Campus radio station to hire its first ever professional host

by Jackie Tempera / Beacon Staff • March 14, 2013

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Johnny Quinones, a WERS production director, reviews his past work.
Johnny Quinones, a WERS production director, reviews his past work.

WERS, Emerson’s student-run public radio station, will hire its first professional full-time host in its 67-year history. The host will assist student disc jockeys during the weekday morning show, said General Manager Jack Casey. 

The job description, as posted on Emerson’s website, says the host will be responsible for the creation, direction, and production of content about local happenings—not national news or music, which students will continue to cover. The future hire, to be called an On-Air Host, will appear in public on behalf of the station, and provide content for the morning show, which runs from 6-10 a.m. Mondays through Friday, according to the description. 

The newly-appointed host will broadcast alongside the students and serve as a mentor — not replace anyone, Casey said.

The new job title has caused frustration among WERS members. Two anonymous WERS student staffers spoke with the Beacon about issues at the station, and the implications of hiring a professional host. 

Currently, students run all the station’s shows and are responsible for selecting and introducing music, speaking on air, and editing and producing stories. Casey said these duties will not change with the new hire. 

The first anonymous source, a WERS DJ, said the decision to hire a new host came amid a tense environment at the station, and many student staff members do not support it. The source had reservations about the new position, but said the professional staff is unapproachable, so negative viewpoints would not be voiced by the DJ or any other student staff members. 

“If the students had an opinion about whether or not they wanted to work with a professional DJ, they couldn’t do anything about it,” said the WERS worker.  “Most of the other DJs would prefer to be given a chance to branch out on their own.”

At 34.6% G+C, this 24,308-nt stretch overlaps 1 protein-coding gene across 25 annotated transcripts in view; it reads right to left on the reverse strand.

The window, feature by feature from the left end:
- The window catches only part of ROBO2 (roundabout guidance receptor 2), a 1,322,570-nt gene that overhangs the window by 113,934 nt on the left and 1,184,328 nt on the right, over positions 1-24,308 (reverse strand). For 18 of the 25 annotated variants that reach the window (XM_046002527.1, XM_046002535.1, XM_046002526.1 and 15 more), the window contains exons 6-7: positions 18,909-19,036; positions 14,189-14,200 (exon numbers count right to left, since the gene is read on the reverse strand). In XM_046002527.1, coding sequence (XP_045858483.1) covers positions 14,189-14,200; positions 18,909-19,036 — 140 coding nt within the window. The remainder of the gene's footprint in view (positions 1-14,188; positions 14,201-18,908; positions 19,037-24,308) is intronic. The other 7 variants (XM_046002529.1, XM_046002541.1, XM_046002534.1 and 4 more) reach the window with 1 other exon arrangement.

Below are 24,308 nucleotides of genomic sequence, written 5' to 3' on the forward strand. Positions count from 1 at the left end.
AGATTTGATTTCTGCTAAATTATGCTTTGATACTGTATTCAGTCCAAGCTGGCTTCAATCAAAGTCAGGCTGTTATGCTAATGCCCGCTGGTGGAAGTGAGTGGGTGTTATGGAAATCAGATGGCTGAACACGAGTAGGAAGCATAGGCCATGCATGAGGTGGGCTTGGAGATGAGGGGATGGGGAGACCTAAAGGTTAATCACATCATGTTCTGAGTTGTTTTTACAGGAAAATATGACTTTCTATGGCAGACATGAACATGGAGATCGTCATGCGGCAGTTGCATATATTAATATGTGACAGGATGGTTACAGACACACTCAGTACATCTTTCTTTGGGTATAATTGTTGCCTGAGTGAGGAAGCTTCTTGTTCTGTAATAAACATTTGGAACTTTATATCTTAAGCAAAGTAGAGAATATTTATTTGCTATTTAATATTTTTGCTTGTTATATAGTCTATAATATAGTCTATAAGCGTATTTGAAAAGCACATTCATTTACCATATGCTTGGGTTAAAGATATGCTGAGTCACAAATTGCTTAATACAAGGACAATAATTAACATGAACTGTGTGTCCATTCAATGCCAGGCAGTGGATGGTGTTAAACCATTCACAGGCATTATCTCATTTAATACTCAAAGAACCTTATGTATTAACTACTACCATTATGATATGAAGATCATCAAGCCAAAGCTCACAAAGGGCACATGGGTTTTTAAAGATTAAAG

A second anonymous source said this decision was made in response to a lack of student interest in radio in general. 

“I think it’s kind of like a last ditch effort — we don’t have the interest or talent,” said the student. “It definitely does take away from the completely student run aspect of the station. You’re no longer hearing purely student voices.” 

Casey said the decision to add the host was made to improve the station and help WERS hold up against other professional competition throughout the city. 

“I think its the right time in the evolution of WERS to bring someone else in,” said Casey. “The station has been going since 1946 and has always gone onto the next thing whatever that next thing was. I think this is right.”

But according to minutes from a Feb. 22 weekly management meeting at WERS, student managers and the professional staff discussed recent problems within the station, including mispronunciations and an overall lack of professionalism by students in office and on air.

Casey led the discussion about poor radio talent at the school, citing an instance where a host mispronounced artist Conor Oberst’s name twice in one segment, according to the minutes.